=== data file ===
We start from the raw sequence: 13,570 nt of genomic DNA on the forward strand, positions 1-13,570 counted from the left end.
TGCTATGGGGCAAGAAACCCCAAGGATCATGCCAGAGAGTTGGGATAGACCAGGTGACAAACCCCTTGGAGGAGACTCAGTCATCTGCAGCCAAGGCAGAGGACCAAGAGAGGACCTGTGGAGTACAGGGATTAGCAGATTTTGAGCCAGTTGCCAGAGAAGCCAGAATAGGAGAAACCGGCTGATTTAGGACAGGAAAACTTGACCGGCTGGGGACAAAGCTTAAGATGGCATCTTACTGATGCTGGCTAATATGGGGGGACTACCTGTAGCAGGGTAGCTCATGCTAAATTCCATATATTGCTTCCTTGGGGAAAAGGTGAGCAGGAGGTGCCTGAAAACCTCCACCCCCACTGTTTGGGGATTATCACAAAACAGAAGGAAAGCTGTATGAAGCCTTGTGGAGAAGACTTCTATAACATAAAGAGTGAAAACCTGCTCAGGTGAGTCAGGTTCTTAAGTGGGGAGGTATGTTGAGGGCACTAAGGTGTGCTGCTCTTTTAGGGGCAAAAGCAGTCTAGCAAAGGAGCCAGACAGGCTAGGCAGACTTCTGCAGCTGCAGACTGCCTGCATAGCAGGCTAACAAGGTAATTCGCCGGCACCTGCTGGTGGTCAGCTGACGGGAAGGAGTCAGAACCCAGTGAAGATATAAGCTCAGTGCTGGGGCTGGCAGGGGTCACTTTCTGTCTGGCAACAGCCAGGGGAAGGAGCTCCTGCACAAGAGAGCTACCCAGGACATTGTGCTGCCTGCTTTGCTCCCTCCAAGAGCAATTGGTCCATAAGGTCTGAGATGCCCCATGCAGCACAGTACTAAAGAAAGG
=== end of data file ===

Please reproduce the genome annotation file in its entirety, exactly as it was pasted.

We start from the raw sequence: 13,570 nt of genomic DNA on the forward strand, positions 1-13,570 counted from the left end.
TGCTATGGGGCAAGAAACCCCAAGGATCATGCCAGAGAGTTGGGATAGACCAGGTGACAAACCCCTTGGAGGAGACTCAGTCATCTGCAGCCAAGGCAGAGGACCAAGAGAGGACCTGTGGAGTACAGGGATTAGCAGATTTTGAGCCAGTTGCCAGAGAAGCCAGAATAGGAGAAACCGGCTGATTTAGGACAGGAAAACTTGACCGGCTGGGGACAAAGCTTAAGATGGCATCTTACTGATGCTGGCTAATATGGGGGGACTACCTGTAGCAGGGTAGCTCATGCTAAATTCCATATATTGCTTCCTTGGGGAAAAGGTGAGCAGGAGGTGCCTGAAAACCTCCACCCCCACTGTTTGGGGATTATCACAAAACAGAAGGAAAGCTGTATGAAGCCTTGTGGAGAAGACTTCTATAACATAAAGAGTGAAAACCTGCTCAGGTGAGTCAGGTTCTTAAGTGGGGAGGTATGTTGAGGGCACTAAGGTGTGCTGCTCTTTTAGGGGCAAAAGCAGTCTAGCAAAGGAGCCAGACAGGCTAGGCAGACTTCTGCAGCTGCAGACTGCCTGCATAGCAGGCTAACAAGGTAATTCGCCGGCACCTGCTGGTGGTCAGCTGACGGGAAGGAGTCAGAACCCAGTGAAGATATAAGCTCAGTGCTGGGGCTGGCAGGGGTCACTTTCTGTCTGGCAACAGCCAGGGGAAGGAGCTCCTGCACAAGAGAGCTACCCAGGACATTGTGCTGCCTGCTTTGCTCCCTCCAAGAGCAATTGGTCCATAAGGTCTGAGATGCCCCATGCAGCACAGTACTAAAGAAAGG